ADARA elaborated on why so many of us belong to multiple hotel programs: “there are more hotel chains than major airlines in the marketplace. Also, there are immediate perks consumers get from enrolling in hotel programs (for example, free wi-fi, or a loyalty member discount that can be over 10%) which are strong incentives to enrollment before arriving and at the time of check-in.”

Loyalty – especially top tier loyalty – genuinely seems to create consumer loyalty, according to ADARA. Its data show that 49% of basic airline loyalty members searched multiple carriers before booking. Just 40% of top tier members did likewise.

With hotels loyalty means not so much. 54% of basic members searched multiple brands. 50% of top tier members did likewise.

ADARA also sorted the data to focus just on high frequency travelers – who booked four trips in the first six months of 2018 – and it found that 47% booked air with their loyalty program carrier and 63% booked their rooms with their hotel loyalty program.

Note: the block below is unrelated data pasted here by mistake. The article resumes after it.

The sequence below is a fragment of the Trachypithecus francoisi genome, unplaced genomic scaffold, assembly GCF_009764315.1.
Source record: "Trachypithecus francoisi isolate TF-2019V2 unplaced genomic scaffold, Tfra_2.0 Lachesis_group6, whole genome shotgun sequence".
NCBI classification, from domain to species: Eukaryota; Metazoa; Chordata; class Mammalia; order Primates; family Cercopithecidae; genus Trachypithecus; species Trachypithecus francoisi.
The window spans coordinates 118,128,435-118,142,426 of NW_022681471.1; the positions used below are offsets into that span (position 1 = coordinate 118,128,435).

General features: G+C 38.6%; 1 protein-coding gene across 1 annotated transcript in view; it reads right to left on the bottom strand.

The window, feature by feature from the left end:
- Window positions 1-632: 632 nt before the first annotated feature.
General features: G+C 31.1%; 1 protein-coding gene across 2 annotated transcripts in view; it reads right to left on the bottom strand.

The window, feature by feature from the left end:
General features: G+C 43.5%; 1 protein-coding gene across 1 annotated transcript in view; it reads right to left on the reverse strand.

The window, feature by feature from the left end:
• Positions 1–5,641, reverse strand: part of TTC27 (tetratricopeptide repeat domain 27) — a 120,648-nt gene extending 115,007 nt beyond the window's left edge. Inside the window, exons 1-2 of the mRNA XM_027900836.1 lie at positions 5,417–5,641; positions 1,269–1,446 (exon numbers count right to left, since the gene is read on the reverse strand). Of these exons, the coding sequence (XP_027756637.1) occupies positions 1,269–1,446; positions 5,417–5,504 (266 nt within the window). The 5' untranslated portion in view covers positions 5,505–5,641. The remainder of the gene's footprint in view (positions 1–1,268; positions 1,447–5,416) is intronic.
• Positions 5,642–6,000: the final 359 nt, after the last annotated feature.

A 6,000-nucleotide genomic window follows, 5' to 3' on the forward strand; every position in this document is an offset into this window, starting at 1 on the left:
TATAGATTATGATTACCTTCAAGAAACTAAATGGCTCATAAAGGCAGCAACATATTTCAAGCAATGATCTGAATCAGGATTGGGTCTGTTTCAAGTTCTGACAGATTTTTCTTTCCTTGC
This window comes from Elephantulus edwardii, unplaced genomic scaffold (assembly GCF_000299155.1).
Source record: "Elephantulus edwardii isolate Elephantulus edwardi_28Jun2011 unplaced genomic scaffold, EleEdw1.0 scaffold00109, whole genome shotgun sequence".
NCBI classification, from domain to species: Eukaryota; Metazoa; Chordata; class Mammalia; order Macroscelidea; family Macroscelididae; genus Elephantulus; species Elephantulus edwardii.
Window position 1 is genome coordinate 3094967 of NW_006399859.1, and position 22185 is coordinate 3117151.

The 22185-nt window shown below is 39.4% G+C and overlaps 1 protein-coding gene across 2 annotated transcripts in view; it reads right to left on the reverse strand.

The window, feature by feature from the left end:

Meantime, per ADARA, hotels and air carriers are getting more creative in efforts to boost loyalty program participation. It said: “Airlines and hotel chains are both increasing the range of redemption options for their services (wifi on United) or for partners (Hilton points applied to Amazon purchases). The winning brands are employing these approaches alongside auctions for exclusive events–such as back-stage passes to concerts–to ensure their programs have both broad appeal for infrequent travelers and a powerful draw to satisfy their elite members.”

ADARA argued that, to step up loyalty program participation, the big travel brands need to hone in on personalization. Send me photos of upgraded hotel gyms and I’ll yawn – I never use the things – but there are some others who always use the hotel gym. The key is knowing which is which and the data usually is available. But travel brands often just don’t use it.

Said ADARA: “Brands know that they must keep pace with changing consumer needs. Top tier travelers come in all stripes, and good customer service means a prompt Twitter conversation to some and a free martini to others. Loyalty members also expect their brands to truly understand them, and provide a level of relevant service in order to keep them loyal.”

Sounds right to me. Brands that genuinely know me just are the ones that I typically go to. Travel brands, mainly, seem laggards in this regard, or so I think.

What about you? Do you think the travel brands you use really know you? The comments are open.